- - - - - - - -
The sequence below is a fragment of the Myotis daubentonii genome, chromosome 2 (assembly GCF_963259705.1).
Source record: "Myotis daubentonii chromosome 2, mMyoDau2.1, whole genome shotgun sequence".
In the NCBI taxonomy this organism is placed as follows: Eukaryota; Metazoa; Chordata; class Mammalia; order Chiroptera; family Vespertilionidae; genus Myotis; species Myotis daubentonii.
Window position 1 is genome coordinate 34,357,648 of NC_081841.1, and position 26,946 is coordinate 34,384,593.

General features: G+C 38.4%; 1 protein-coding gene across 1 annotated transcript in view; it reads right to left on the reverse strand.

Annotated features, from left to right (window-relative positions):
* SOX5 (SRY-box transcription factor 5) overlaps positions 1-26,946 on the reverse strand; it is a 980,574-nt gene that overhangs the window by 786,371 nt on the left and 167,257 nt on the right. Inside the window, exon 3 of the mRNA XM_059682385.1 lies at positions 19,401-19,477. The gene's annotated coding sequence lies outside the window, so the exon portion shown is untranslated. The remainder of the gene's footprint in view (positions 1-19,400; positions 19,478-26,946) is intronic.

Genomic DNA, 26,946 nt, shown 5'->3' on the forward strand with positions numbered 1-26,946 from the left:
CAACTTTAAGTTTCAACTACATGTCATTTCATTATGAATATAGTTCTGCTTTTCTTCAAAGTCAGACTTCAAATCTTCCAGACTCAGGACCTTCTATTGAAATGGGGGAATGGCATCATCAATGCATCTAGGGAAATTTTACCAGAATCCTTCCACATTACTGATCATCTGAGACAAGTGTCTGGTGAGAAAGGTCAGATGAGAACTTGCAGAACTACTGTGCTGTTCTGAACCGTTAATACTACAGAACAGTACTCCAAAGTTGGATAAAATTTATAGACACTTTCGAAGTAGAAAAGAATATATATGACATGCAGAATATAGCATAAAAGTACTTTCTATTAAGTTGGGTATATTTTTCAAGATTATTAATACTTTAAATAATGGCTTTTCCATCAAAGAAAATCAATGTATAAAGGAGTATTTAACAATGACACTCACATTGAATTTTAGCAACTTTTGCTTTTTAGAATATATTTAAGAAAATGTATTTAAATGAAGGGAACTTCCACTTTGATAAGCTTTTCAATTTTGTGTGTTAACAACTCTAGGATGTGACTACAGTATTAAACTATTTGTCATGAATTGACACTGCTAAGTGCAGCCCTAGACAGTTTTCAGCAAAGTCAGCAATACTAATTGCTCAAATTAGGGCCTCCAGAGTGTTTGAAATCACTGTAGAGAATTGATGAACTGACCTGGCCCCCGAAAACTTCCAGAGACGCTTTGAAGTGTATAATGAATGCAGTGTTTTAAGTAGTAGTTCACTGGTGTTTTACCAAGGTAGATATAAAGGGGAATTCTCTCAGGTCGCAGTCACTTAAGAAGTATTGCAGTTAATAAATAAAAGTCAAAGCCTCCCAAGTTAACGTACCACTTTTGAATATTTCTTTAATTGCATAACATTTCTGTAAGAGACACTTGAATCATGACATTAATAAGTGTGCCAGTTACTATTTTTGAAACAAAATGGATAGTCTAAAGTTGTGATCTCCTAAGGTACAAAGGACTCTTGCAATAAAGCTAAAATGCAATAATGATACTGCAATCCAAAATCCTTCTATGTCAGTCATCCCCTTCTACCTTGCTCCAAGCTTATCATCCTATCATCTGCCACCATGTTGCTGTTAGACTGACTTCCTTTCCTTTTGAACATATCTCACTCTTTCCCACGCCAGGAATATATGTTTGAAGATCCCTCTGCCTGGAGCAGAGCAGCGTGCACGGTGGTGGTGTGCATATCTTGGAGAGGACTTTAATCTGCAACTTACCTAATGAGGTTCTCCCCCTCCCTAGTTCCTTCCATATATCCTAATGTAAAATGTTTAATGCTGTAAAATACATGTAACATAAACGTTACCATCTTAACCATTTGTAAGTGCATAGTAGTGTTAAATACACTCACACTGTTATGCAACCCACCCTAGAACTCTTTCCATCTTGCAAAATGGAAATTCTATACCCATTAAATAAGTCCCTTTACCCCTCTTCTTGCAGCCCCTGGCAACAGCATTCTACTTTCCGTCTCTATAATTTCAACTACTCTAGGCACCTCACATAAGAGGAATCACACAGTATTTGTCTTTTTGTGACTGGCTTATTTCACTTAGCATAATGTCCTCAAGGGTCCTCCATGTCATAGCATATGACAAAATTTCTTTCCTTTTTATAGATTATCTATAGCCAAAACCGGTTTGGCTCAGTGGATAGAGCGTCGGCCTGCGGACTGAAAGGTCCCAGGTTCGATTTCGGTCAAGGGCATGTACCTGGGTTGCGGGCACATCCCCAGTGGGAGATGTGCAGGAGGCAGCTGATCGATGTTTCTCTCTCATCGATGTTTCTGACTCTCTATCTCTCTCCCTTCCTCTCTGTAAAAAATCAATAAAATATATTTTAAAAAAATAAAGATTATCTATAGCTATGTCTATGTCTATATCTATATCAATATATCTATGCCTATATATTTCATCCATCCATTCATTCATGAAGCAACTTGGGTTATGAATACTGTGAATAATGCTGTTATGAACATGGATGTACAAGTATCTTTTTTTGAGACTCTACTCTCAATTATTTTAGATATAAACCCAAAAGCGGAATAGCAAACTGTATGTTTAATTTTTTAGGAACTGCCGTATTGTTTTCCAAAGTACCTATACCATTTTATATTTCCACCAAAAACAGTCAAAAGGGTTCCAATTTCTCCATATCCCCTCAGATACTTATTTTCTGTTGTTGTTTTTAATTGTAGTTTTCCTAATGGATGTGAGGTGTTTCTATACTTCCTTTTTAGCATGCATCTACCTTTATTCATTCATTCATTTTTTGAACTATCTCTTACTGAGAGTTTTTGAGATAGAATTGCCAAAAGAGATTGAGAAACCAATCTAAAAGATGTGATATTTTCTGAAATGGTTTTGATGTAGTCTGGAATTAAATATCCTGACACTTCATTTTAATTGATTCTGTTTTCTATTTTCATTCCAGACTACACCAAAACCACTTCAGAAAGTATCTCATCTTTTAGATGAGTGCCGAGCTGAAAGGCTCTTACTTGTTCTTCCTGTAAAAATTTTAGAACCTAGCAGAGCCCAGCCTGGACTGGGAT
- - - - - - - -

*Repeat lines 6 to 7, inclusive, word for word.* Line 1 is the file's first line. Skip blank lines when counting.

Annotated features, from left to right (window-relative positions):
* SOX5 (SRY-box transcription factor 5) overlaps positions 1-26,946 on the reverse strand; it is a 980,574-nt gene that overhangs the window by 786,371 nt on the left and 167,257 nt on the right. Inside the window, exon 3 of the mRNA XM_059682385.1 lies at positions 19,401-19,477. The gene's annotated coding sequence lies outside the window, so the exon portion shown is untranslated. The remainder of the gene's footprint in view (positions 1-19,400; positions 19,478-26,946) is intronic.